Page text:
2    Federal Register/Vol 72, No 61/30 March 2007/Rules and Regulations by the Federal Trade Commission, p 15445.

3    For more detailed information, you may refer to http://www.accc.gov.au/content/index.phtml/itemId/816055.

4    The renaming of the Australian Trade Practices Act 1974 was announced on the ACCC website http://www.accc.gov.au/content/index.phtml/itemId/3737.

5    Better Protection for Franchisees published in Media Centre for Senator the Hon Dr Craig Emerson MP on 3 March 2010.

6    Expert Panel report: A presentation titled Australian Franchising and the Government by Senator The Hon Nick Sherry, 11 October 2010. See http://minister.innovation.gov.au/sherry/Pages addresstothenationalfranchisingconference.aspx.

7    Business Franchise Guide, New Developments Transfer Binder No 245A (CCH, April 6, 2000) para 7373.

8    Section 6(2) of the Malaysian Franchise Act.

9    Section 58 of the Malaysian Franchise Act.

10  Section 4 of the Malaysian Franchise Act.

11  For instance, Ministry of Commerce (“MOFCOM”) in China, Ministry of Domestic Trade, Co-operatives and Consumerism in Malaysia, Ministry of industry and Trade in Indonesia, National Institute of Industrial Property in Brazil, Department of Law, Franchise & Securities Division in New York, USA.

12  Section 18(4) of the Malaysian Franchise Act.

13  Schedule Part 3, para 13(1) of the Australian Franchising Code of Conduct.

14  Section 18(5) of the Malaysian Franchise Act.

15  Schedule Part 3, paras13(3)and 13(4)  of the Australian Franchising Code of Conduct.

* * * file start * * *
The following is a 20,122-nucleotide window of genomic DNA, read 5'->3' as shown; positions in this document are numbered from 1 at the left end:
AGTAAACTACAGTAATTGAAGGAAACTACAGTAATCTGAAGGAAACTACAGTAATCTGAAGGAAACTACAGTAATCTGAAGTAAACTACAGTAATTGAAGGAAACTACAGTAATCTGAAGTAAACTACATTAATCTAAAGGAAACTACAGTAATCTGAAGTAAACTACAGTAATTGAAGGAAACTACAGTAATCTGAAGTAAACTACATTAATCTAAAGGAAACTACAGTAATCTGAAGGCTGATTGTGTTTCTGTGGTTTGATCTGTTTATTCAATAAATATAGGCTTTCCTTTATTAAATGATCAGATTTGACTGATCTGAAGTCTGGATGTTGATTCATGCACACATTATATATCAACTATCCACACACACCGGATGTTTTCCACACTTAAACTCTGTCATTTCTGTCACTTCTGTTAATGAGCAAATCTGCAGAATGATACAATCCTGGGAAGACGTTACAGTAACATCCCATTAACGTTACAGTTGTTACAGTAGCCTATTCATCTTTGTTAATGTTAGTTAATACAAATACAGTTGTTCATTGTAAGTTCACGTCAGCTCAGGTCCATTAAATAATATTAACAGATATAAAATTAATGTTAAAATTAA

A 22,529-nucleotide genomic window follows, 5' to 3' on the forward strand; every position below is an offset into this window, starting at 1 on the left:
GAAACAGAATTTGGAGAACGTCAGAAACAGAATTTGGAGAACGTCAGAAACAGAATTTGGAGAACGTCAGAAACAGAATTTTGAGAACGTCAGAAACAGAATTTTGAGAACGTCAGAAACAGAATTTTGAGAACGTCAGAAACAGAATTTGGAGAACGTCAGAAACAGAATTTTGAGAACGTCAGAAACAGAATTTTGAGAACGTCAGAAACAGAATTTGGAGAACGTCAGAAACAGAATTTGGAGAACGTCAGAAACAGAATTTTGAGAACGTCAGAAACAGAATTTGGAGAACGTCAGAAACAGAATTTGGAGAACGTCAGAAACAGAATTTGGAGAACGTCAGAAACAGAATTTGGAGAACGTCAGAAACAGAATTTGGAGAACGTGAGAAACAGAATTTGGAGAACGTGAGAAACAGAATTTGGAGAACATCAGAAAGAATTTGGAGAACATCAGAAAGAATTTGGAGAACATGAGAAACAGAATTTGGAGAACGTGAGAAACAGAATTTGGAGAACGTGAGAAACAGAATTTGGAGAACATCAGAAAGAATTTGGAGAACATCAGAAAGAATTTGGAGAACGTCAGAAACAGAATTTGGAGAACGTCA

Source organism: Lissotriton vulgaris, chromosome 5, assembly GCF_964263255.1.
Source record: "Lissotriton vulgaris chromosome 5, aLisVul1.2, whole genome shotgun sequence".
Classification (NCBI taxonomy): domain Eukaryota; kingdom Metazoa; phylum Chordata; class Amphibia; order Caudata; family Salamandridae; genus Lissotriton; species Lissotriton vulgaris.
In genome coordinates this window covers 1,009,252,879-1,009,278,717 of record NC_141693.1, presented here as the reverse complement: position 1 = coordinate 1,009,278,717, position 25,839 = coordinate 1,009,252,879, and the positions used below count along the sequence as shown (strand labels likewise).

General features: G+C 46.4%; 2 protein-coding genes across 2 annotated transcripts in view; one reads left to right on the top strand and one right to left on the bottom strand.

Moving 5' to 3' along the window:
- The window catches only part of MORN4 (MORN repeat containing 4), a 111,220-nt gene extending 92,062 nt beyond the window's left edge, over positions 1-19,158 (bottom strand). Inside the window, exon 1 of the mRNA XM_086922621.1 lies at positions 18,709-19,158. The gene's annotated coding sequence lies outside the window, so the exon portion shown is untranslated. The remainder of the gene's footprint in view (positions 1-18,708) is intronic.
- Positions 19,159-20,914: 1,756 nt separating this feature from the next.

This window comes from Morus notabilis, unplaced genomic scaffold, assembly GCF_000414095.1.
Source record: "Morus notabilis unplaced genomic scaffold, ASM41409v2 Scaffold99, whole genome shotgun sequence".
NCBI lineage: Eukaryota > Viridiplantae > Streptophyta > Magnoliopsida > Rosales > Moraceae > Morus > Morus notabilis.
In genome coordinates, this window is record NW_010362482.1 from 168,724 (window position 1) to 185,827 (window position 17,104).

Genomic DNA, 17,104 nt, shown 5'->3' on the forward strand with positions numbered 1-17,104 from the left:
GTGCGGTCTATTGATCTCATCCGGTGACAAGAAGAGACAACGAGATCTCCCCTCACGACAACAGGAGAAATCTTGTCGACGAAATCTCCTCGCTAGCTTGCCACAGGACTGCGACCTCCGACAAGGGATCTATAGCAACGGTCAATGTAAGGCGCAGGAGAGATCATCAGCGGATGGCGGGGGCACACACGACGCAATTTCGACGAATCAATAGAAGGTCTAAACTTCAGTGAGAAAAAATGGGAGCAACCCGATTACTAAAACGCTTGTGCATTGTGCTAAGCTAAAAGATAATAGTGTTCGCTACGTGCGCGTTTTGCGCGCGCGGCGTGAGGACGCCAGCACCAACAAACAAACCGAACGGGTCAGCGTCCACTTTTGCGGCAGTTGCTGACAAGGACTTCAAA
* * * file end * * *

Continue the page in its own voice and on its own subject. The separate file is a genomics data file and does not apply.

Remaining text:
16  Section 32 of the Malaysian Franchise Act.

17  Section 31(1) of the Malaysian Franchise Act.

18  Section 30(1) of the Malaysian Franchise Act.

19  Article 2(9)(v) of the Act on Prohibition of Private Monopolization and Maintenance of Fair Trade; Abuse of a position of strength.

20  Issued on September 20, 1983 and revised on January 1, 2010 by Fair Trade Commission.

21  For more detailed information, you may refer to http://www.accc.gov.au/content/index.phtml/itemId/816055.

22  Source: Presentation at the International Symposium on Franchising 21-22 October 2010 held in Singapore, speaker Ms Melissa Bernheim, General Counsel, Smoothie King Franchises, Inc (North America).

23  Published in Developing and Managing a Franchise (LexisNexis, 2004).  

24  www.asiawidefranchise.com. Asiawide Franchise Consultants Pte Ltd has strategic partner and franchisee offices in Australia, Brazil, Cambodia, Canada, China, England, Germany, Greece, Hong Kong, India, Indonesia, Italy, Japan, Korea, Lithuania, Malaysia, Mexico, Middle East, Mongolia, New Zealand, Philippines, Russia, South Africa, Thailand, UK, USA, and Vietnam.